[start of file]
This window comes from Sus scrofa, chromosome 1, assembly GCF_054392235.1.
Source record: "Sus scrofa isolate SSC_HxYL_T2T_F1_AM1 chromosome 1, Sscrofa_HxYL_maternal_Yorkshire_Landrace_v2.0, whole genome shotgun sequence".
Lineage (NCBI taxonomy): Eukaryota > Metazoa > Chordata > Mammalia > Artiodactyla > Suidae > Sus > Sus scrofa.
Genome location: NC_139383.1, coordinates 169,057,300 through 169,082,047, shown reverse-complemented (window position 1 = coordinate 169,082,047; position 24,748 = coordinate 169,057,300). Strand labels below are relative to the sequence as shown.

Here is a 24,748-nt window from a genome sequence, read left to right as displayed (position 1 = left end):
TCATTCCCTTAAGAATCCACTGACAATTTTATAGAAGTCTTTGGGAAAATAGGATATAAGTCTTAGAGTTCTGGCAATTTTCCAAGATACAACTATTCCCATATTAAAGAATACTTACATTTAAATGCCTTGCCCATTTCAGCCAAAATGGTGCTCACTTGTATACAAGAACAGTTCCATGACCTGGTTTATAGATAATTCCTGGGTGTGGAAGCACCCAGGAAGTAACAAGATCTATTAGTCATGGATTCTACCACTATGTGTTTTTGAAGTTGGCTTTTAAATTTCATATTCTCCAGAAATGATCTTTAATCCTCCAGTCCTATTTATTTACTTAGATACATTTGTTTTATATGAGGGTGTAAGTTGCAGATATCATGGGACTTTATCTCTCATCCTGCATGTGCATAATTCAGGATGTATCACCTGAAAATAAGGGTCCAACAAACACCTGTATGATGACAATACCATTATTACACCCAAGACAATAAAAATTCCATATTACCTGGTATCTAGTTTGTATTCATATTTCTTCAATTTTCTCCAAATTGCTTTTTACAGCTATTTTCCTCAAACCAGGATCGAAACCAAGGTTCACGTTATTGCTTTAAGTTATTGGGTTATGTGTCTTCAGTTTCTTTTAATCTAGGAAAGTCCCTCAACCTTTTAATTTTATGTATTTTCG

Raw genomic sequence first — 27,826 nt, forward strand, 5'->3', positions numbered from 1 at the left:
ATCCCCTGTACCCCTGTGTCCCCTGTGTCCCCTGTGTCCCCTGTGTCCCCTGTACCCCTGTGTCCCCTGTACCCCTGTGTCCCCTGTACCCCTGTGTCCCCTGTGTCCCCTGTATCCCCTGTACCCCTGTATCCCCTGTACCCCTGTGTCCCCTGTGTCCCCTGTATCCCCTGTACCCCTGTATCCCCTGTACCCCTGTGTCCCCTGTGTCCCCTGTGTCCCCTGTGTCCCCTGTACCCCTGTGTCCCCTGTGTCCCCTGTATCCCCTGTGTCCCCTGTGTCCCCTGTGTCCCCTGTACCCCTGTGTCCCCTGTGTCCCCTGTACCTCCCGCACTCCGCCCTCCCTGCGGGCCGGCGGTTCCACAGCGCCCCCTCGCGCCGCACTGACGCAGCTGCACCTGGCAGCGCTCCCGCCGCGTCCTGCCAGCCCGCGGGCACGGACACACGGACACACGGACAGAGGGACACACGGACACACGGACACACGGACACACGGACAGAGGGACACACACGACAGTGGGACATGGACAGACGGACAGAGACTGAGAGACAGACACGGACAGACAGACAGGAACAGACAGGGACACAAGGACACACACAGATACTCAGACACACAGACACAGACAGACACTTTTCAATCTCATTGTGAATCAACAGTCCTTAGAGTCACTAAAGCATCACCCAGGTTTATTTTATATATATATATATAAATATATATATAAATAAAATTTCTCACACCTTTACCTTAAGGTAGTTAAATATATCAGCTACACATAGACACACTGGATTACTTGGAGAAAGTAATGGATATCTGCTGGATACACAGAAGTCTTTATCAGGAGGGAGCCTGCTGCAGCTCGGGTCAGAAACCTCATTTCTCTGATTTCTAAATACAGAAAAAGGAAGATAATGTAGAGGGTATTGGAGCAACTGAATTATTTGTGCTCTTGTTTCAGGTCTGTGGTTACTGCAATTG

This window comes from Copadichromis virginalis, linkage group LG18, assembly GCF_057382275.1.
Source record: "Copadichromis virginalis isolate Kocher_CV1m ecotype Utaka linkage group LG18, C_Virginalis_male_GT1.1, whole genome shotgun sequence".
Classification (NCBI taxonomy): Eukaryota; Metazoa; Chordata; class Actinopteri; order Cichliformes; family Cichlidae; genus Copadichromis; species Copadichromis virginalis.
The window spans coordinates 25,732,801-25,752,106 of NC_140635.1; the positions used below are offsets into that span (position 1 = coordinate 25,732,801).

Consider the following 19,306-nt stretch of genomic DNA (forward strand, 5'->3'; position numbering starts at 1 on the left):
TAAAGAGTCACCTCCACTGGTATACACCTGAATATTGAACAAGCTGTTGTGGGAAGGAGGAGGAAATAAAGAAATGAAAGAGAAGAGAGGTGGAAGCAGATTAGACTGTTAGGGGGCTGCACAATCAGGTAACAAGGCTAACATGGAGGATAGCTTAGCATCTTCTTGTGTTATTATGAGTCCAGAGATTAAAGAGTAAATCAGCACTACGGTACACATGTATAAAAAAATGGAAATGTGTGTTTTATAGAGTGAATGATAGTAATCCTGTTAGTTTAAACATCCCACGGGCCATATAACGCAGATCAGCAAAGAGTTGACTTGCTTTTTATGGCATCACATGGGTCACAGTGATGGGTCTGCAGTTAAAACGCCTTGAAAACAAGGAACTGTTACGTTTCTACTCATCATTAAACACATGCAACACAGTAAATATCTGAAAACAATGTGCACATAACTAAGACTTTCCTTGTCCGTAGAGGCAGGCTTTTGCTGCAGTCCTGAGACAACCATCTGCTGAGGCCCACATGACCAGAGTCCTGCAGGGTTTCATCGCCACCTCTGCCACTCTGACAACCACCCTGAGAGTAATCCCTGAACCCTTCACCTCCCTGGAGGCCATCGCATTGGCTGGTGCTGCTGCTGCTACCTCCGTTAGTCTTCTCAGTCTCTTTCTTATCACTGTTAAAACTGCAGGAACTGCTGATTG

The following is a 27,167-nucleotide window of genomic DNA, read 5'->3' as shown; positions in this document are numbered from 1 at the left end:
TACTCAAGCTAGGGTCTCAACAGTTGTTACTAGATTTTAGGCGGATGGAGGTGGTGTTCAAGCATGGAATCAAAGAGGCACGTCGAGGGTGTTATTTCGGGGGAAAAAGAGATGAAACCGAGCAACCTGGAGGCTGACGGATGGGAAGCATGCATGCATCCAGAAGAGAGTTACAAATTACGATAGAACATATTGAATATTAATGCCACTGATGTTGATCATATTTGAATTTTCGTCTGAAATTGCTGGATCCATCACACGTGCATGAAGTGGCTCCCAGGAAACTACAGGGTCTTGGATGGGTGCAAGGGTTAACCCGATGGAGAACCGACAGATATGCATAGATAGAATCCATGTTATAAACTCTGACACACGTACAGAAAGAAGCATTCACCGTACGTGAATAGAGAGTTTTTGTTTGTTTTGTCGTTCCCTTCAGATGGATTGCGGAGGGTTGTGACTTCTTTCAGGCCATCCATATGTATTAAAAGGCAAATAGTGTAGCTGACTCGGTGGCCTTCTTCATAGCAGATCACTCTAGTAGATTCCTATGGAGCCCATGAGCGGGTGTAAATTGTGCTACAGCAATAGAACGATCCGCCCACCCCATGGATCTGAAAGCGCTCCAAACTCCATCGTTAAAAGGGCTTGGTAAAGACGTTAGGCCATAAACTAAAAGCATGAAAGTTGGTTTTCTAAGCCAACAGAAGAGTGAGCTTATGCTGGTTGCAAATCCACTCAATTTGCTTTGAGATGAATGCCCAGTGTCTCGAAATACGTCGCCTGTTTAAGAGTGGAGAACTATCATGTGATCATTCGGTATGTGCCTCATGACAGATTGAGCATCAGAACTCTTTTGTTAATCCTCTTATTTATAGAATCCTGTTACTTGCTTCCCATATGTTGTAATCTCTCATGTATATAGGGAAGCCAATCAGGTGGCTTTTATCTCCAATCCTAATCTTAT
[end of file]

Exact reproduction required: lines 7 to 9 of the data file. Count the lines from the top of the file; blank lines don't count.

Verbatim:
Raw genomic sequence first — 27,826 nt, forward strand, 5'->3', positions numbered from 1 at the left:
ATCCCCTGTACCCCTGTGTCCCCTGTGTCCCCTGTGTCCCCTGTGTCCCCTGTACCCCTGTGTCCCCTGTACCCCTGTGTCCCCTGTACCCCTGTGTCCCCTGTGTCCCCTGTATCCCCTGTACCCCTGTATCCCCTGTACCCCTGTGTCCCCTGTGTCCCCTGTATCCCCTGTACCCCTGTATCCCCTGTACCCCTGTGTCCCCTGTGTCCCCTGTGTCCCCTGTGTCCCCTGTACCCCTGTGTCCCCTGTGTCCCCTGTATCCCCTGTGTCCCCTGTGTCCCCTGTGTCCCCTGTACCCCTGTGTCCCCTGTGTCCCCTGTACCTCCCGCACTCCGCCCTCCCTGCGGGCCGGCGGTTCCACAGCGCCCCCTCGCGCCGCACTGACGCAGCTGCACCTGGCAGCGCTCCCGCCGCGTCCTGCCAGCCCGCGGGCACGGACACACGGACACACGGACAGAGGGACACACGGACACACGGACACACGGACACACGGACAGAGGGACACACACGACAGTGGGACATGGACAGACGGACAGAGACTGAGAGACAGACACGGACAGACAGACAGGAACAGACAGGGACACAAGGACACACACAGATACTCAGACACACAGACACAGACAGACACTTTTCAATCTCATTGTGAATCAACAGTCCTTAGAGTCACTAAAGCATCACCCAGGTTTATTTTATATATATATATATAAATATATATATAAATAAAATTTCTCACACCTTTACCTTAAGGTAGTTAAATATATCAGCTACACATAGACACACTGGATTACTTGGAGAAAGTAATGGATATCTGCTGGATACACAGAAGTCTTTATCAGGAGGGAGCCTGCTGCAGCTCGGGTCAGAAACCTCATTTCTCTGATTTCTAAATACAGAAAAAGGAAGATAATGTAGAGGGTATTGGAGCAACTGAATTATTTGTGCTCTTGTTTCAGGTCTGTGGTTACTGCAATTG

This window comes from Copadichromis virginalis, linkage group LG18, assembly GCF_057382275.1.